Yesteryears - Nov. 15, 2021
2016 – The Tribe’s Natural Resources Department held its first camas and yampah harvest from the Tribal Plant Materials Program at its Hebo Road office. Approximately 15 Tribal members and employees gathered to dig 200 camas and 200 yampah bulbs out of the Natural Resources’ raised plant beds. “Camas was the primary plant food of our ancestors,” said Tribal Historic Preservation Office Manager David Harrelson. “Most people recognize it because it has this beautiful blue flower. The bulbs themselves are harvested and put in an earthen oven and cooked for a long period of time. Eating camas becomes possible after you cook it for two to three days.”
2011 – Grand Ronde Tribal Chairwoman Cheryle A. Kennedy pledged a $4 million contribution in Tribal money to help fund the first phase of construction of the Newberg-Dundee bypass at a McMinnville City Club luncheon. The Tribal funds, originally designated in its gaming compact with the state of Oregon to help build a new interchange at the convergence of state highways 18 and 22, will help Yamhill County and three of its city governments fund their $20 million share of the project.
2006 – Tribal member April Campbell returned to Grand Ronde to serve as the Education Department manager. She served as an education specialist at the Tribe from 2000 to 2005. Campbell said her goals were to focus on incorporating technology into all education programs and see the Higher Education Department work with Youth Education programs so that students would be more aware of the various services that were offered.
2001 – Tribal Elder and former Tribal Council Chairwoman Kathryn Harrison was honored with a Tom McCall award at the eighth annual Stop Oregon Litter and Vandalism Citizenship Awards Banquet in Portland. McCall was an influential Oregon governor who achieved national fame and the award honored outstanding contributions from people who “mirrored spirit and service” to Oregonians.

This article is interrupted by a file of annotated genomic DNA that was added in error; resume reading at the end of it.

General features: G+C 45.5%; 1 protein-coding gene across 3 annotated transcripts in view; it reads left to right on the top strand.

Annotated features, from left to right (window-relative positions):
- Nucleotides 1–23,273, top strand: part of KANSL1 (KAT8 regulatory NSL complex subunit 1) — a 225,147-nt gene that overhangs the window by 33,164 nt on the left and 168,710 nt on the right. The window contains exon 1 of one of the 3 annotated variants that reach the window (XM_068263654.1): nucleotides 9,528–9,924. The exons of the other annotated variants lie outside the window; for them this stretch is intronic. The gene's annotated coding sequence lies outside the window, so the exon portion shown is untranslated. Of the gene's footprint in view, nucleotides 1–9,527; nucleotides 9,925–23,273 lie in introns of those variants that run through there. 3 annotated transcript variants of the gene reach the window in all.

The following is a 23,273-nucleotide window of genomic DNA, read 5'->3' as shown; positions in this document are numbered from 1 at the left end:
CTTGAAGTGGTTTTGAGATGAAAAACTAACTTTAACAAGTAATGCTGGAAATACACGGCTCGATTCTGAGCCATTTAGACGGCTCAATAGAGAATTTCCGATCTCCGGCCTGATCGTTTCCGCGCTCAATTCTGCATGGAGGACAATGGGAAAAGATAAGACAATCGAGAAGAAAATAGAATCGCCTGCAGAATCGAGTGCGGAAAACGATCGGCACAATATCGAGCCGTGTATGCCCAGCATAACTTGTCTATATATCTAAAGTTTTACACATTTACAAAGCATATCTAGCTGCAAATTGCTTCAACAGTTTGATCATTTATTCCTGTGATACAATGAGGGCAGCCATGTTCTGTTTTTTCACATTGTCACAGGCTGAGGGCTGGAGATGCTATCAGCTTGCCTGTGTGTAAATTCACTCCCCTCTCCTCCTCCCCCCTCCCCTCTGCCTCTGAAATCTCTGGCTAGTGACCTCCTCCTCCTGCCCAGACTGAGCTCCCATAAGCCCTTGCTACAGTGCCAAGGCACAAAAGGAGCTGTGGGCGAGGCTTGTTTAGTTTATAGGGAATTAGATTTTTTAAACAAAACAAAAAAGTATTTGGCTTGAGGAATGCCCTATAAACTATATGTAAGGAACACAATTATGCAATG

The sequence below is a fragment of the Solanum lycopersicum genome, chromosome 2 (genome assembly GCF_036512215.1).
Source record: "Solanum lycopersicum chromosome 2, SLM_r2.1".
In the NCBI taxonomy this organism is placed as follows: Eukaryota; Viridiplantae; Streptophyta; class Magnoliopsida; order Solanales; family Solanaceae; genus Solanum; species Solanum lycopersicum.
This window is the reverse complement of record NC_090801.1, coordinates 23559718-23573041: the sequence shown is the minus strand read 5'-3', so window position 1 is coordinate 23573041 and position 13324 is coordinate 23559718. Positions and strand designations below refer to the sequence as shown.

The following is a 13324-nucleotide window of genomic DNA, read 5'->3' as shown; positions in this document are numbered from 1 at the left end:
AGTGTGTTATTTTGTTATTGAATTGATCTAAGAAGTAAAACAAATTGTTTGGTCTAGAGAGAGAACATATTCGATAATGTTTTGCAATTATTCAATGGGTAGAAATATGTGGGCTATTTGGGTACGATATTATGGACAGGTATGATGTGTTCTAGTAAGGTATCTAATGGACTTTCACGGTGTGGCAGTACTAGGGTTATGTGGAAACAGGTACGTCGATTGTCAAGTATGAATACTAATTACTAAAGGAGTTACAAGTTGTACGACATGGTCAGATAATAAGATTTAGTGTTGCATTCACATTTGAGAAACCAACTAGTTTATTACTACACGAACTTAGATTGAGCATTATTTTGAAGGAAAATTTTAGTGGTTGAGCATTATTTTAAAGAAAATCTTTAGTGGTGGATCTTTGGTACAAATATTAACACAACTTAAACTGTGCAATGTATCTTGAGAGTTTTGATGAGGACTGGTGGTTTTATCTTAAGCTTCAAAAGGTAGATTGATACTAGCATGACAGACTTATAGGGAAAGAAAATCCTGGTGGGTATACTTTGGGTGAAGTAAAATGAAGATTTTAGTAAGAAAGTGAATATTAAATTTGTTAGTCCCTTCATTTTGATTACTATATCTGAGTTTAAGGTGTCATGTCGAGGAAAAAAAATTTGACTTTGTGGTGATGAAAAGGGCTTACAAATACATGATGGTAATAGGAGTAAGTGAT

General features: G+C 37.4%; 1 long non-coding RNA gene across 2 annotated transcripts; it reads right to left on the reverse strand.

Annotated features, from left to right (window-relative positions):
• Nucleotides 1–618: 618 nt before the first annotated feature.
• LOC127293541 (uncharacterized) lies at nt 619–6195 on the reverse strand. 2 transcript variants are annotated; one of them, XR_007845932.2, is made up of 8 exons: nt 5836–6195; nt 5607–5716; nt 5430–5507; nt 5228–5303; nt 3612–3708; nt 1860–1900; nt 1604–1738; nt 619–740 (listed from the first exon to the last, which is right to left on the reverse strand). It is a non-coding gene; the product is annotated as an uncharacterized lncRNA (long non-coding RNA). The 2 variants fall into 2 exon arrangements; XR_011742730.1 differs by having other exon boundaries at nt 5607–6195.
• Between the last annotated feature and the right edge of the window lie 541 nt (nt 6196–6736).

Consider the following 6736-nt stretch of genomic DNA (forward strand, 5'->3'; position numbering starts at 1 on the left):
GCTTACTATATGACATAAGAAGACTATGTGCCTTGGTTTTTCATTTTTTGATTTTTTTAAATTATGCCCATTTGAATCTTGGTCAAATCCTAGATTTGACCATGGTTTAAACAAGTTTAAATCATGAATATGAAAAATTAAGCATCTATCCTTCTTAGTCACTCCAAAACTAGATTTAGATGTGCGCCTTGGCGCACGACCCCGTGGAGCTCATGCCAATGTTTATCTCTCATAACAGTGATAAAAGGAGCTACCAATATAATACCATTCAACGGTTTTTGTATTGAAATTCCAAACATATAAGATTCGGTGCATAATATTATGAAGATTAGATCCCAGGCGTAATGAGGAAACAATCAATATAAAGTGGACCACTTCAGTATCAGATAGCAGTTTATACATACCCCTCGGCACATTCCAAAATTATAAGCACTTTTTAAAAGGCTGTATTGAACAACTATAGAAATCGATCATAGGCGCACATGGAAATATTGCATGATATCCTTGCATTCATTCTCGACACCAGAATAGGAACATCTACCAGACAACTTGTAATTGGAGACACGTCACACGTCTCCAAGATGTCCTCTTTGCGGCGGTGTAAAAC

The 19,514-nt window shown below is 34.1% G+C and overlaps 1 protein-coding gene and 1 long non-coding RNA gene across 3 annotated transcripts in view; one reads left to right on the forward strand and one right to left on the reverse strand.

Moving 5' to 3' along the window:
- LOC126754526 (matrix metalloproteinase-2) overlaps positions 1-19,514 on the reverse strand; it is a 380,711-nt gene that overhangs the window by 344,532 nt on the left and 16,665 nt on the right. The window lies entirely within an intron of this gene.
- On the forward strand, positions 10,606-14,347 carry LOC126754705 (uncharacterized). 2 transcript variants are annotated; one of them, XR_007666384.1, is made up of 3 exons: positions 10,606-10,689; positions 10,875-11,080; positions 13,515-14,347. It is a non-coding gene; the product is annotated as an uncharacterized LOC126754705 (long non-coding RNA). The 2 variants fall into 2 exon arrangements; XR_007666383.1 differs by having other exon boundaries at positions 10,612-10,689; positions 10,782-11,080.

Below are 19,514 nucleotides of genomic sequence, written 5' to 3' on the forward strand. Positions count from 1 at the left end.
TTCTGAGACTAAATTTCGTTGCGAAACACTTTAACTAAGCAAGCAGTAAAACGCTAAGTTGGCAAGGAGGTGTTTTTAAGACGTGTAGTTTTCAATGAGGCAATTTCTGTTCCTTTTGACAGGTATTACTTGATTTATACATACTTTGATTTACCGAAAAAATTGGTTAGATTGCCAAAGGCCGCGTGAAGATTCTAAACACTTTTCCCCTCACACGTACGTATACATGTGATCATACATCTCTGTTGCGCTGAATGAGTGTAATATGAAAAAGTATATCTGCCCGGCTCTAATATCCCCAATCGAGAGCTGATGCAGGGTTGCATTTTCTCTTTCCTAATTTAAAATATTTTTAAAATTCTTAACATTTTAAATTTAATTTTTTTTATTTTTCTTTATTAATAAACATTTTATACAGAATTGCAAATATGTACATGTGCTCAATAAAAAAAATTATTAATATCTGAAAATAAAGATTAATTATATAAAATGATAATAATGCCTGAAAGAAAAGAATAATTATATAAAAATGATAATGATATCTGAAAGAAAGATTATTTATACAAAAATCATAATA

1996 – Tribal Council members met with Life Flight Network representatives to discuss the possibility of installing a helipad at the Tribe’s new health clinic, which was currently under construction. The meeting included explanations of the Life Flight Global Positioning Project and how the Tribe might be able to participate in helping to transport injured people to hospitals from Oregon’s rural areas.
1991 – Michael Larsen was selected as the Community Encourager for the planning of the Tribe’s health and human services clinic. Larsen would act as a liaison between the Tribal community and health care and planning departments to find out what kind of health care was most needed in the clinic. “I would like to say I’m very excited about becoming involved with my people and I’m looking forward to being very helpful and informative on this project,” he said.
Yesteryears is a look back at Tribal history in five-year increments through the pages of Smoke Signals.